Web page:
Attorney General Todd Rokita and his appeals team have persuaded the Indiana Court of Appeals to affirm the murder conviction of a Schererville man who killed his girlfriend after years of physical violence against her. 

“Criminals need to be punished,” Attorney General Rokita said. “This domestic abuser and murderer doesn’t deserve to see the outside of a jail cell, and I’m pleased that the appellate court agreed with our argument to keep him locked up and away from our communities.”  

In this case, friends and neighbors of Michelle Brown for years saw the bruises on her face and body. 

They saw firsthand how her boyfriend, Paul E. Jarosik, became violent during the couple’s arguments. Once he allegedly slammed Brown’s head into a door. Another time he allegedly punched her. Another time he allegedly pushed her into counters and cabinets. 

Then one morning the violent boyfriend called 911 to report discovering his girlfriend dead on the couple’s couch. 

In the days following Brown’s death, Jarosik gave multiple explanations for how his girlfriend died, according to court documents.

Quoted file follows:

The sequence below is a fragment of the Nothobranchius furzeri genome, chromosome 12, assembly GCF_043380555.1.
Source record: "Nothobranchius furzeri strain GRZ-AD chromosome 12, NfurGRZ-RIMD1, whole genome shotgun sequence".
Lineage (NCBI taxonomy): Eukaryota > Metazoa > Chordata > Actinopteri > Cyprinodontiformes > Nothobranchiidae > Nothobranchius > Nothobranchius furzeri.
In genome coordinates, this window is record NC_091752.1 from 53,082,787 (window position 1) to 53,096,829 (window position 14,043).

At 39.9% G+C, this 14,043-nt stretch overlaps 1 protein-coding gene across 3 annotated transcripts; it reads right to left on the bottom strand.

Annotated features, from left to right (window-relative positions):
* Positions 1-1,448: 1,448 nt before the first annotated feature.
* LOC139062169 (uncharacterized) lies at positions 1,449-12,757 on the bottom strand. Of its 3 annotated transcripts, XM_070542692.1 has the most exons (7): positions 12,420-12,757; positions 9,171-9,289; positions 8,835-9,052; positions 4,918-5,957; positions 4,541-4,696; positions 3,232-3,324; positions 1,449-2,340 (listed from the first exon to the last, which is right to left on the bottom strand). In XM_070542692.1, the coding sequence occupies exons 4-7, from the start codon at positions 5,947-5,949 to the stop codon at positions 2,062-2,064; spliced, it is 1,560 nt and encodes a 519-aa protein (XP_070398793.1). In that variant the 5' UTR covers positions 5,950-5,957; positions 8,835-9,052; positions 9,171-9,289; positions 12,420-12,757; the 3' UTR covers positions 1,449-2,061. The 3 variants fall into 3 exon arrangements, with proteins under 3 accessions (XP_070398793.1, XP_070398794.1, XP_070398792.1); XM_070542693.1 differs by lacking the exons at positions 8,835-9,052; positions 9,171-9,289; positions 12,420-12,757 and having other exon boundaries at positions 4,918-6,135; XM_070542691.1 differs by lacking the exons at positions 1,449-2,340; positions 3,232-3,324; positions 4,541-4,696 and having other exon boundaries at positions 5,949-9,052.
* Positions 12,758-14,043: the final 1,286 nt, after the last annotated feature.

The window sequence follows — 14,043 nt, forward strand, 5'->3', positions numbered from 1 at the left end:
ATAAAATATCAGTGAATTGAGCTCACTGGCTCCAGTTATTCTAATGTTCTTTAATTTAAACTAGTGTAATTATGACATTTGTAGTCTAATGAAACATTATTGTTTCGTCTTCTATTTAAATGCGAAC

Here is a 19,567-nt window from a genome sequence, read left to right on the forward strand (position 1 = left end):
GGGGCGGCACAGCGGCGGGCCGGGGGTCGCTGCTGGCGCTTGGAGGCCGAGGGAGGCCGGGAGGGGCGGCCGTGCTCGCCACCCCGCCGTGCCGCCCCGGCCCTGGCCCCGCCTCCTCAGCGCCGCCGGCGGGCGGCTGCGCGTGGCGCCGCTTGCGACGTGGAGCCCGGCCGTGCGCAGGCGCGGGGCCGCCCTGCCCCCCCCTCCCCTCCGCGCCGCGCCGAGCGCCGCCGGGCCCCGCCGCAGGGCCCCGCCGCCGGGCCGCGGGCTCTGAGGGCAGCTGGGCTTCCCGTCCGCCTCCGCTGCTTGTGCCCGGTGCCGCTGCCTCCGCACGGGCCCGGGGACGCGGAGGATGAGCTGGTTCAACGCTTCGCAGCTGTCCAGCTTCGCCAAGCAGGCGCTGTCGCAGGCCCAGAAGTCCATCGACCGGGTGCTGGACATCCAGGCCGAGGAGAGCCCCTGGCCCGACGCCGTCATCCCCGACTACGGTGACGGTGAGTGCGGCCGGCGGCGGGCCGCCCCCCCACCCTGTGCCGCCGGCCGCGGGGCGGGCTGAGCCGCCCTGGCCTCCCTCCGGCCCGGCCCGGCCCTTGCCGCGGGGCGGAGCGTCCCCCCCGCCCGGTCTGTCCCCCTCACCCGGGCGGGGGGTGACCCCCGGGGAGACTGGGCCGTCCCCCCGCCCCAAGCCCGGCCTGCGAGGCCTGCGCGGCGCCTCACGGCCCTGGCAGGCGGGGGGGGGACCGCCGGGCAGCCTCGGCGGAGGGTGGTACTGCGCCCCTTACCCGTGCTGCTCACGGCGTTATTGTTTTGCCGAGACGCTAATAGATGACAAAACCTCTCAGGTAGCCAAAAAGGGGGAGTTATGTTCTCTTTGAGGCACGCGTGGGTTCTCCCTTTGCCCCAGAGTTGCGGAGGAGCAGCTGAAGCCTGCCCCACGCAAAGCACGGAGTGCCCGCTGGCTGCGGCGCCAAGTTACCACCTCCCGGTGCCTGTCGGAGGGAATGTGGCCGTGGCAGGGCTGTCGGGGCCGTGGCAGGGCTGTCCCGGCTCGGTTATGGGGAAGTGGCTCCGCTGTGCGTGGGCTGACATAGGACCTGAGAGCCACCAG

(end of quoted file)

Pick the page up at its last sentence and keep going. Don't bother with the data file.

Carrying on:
He told a co-worker she fell and hit her head. 

He told a neighbor she failed to take her insulin. 

He told a family member she mixed blood pressure medication with alcohol. 

But an autopsy showed Brown had multiple blunt force impacts from different directions caused by objects softer than tools or weapons — injuries consistent with being pummeled to death by someone’s fists.  

A jury found Jarosik guilty of murder. 

On appeal, the defendant raised several issues — including claiming that the trial court should have instructed the jury on the possibility of convicting Jarosik on the lesser charge of reckless homicide. At the jury trial, however, Jarosik never claimed that he unknowingly or unintentionally committed recklessness leading to his girlfriend’s death. Rather, he claimed he was not even home at the time she sustained the injuries leading to her death and therefore had nothing to do with her death at all. 

“The trial court did not err in refusing to instruct the jury on reckless homicide,” the Appeals Court stated in its decision.